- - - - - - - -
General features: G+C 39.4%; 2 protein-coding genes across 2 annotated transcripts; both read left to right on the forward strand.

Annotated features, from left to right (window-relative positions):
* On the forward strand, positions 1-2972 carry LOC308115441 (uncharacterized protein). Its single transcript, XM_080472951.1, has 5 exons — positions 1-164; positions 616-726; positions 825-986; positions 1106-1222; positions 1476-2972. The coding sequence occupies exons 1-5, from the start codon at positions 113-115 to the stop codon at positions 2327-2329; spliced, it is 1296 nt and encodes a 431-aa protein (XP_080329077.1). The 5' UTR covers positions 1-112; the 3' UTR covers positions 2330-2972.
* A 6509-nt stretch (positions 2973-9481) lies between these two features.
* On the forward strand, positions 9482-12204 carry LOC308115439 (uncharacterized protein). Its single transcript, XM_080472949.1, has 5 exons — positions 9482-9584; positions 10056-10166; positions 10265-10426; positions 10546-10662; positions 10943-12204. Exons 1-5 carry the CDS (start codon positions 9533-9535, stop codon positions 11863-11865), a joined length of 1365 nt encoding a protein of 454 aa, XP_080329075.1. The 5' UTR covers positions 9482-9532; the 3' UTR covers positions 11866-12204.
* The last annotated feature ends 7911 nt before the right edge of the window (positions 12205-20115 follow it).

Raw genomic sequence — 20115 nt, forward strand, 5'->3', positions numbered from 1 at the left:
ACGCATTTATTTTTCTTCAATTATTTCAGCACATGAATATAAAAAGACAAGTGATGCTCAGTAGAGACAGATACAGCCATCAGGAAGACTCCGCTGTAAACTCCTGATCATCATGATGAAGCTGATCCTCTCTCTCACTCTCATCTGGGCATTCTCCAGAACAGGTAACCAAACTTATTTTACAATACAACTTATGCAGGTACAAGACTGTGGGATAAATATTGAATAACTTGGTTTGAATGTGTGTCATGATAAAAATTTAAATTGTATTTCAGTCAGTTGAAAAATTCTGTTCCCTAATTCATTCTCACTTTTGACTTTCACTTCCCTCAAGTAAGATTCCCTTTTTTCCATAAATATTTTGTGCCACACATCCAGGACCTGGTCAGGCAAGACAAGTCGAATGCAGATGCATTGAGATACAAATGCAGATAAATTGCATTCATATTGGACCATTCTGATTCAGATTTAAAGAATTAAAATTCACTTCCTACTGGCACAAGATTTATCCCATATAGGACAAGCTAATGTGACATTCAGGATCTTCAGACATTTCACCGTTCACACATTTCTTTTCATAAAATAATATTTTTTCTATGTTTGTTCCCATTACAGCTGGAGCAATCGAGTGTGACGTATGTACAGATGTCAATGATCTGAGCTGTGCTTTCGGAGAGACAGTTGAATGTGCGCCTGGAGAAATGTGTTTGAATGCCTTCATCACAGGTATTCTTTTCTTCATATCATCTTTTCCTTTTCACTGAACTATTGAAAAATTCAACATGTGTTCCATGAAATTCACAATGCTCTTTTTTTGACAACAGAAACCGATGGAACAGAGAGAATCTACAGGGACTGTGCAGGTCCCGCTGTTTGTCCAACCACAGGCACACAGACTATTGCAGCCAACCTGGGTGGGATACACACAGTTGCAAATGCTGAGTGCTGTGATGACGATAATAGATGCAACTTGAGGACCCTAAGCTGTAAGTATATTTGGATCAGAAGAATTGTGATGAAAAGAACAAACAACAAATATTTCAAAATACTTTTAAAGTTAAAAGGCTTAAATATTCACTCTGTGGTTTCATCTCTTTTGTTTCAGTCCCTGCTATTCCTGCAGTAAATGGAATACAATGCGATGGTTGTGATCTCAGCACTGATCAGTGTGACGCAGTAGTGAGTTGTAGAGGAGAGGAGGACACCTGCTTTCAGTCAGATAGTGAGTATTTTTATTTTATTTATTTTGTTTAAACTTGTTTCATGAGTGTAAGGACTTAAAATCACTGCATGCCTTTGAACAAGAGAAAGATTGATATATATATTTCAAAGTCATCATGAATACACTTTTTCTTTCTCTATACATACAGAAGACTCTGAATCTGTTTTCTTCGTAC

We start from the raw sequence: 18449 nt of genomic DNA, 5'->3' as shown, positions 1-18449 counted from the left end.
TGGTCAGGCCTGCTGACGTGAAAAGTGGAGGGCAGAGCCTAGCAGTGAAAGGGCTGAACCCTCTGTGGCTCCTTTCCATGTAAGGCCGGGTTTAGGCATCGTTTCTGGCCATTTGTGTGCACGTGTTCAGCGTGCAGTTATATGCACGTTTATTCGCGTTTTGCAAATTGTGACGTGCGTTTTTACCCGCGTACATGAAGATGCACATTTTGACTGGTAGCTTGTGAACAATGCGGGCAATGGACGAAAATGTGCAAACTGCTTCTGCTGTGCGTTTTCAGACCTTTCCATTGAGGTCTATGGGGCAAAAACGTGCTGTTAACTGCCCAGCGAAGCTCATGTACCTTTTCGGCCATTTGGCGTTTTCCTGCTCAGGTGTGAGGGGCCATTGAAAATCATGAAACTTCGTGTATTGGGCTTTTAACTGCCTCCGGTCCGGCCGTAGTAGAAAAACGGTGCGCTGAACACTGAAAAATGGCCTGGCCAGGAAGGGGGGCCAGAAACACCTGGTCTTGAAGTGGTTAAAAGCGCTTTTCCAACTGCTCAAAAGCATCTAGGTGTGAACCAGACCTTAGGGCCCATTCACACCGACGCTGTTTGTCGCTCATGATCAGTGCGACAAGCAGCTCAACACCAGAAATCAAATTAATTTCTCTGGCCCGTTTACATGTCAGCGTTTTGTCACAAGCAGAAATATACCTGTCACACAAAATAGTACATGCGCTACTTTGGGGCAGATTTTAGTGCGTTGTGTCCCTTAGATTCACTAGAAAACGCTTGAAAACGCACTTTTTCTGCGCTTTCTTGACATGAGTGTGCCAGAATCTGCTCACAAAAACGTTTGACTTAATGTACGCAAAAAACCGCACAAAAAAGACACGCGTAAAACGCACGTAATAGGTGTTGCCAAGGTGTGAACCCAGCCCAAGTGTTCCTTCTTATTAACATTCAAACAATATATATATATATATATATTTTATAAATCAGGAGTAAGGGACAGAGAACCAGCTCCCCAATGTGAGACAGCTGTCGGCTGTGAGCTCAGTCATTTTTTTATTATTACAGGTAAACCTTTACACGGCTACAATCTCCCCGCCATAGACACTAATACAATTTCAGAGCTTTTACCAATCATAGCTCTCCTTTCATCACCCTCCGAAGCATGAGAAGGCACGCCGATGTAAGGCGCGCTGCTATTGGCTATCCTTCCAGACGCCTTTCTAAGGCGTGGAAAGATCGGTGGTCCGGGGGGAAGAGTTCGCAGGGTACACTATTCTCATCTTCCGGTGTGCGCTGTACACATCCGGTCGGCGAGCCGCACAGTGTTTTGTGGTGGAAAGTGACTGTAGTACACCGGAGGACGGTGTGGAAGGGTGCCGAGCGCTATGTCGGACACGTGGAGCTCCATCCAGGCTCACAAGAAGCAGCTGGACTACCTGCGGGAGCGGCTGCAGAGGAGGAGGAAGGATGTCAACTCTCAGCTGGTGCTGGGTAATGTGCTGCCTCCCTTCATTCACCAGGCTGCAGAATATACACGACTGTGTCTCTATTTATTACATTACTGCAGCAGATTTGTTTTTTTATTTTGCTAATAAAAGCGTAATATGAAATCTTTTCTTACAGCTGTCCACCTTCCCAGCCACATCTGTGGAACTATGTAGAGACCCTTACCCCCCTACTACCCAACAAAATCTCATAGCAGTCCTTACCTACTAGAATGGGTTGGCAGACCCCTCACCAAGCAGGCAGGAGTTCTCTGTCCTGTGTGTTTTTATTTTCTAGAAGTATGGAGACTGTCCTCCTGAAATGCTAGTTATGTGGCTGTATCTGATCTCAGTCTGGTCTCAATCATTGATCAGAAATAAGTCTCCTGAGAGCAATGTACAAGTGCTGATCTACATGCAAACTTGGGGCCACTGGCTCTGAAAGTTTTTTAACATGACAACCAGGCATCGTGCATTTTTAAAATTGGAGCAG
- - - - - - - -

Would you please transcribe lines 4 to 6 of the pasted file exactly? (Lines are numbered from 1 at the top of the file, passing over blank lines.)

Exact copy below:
* A 6509-nt stretch (positions 2973-9481) lies between these two features.
* On the forward strand, positions 9482-12204 carry LOC308115439 (uncharacterized protein). Its single transcript, XM_080472949.1, has 5 exons — positions 9482-9584; positions 10056-10166; positions 10265-10426; positions 10546-10662; positions 10943-12204. Exons 1-5 carry the CDS (start codon positions 9533-9535, stop codon positions 11863-11865), a joined length of 1365 nt encoding a protein of 454 aa, XP_080329075.1. The 5' UTR covers positions 9482-9532; the 3' UTR covers positions 11866-12204.
* The last annotated feature ends 7911 nt before the right edge of the window (positions 12205-20115 follow it).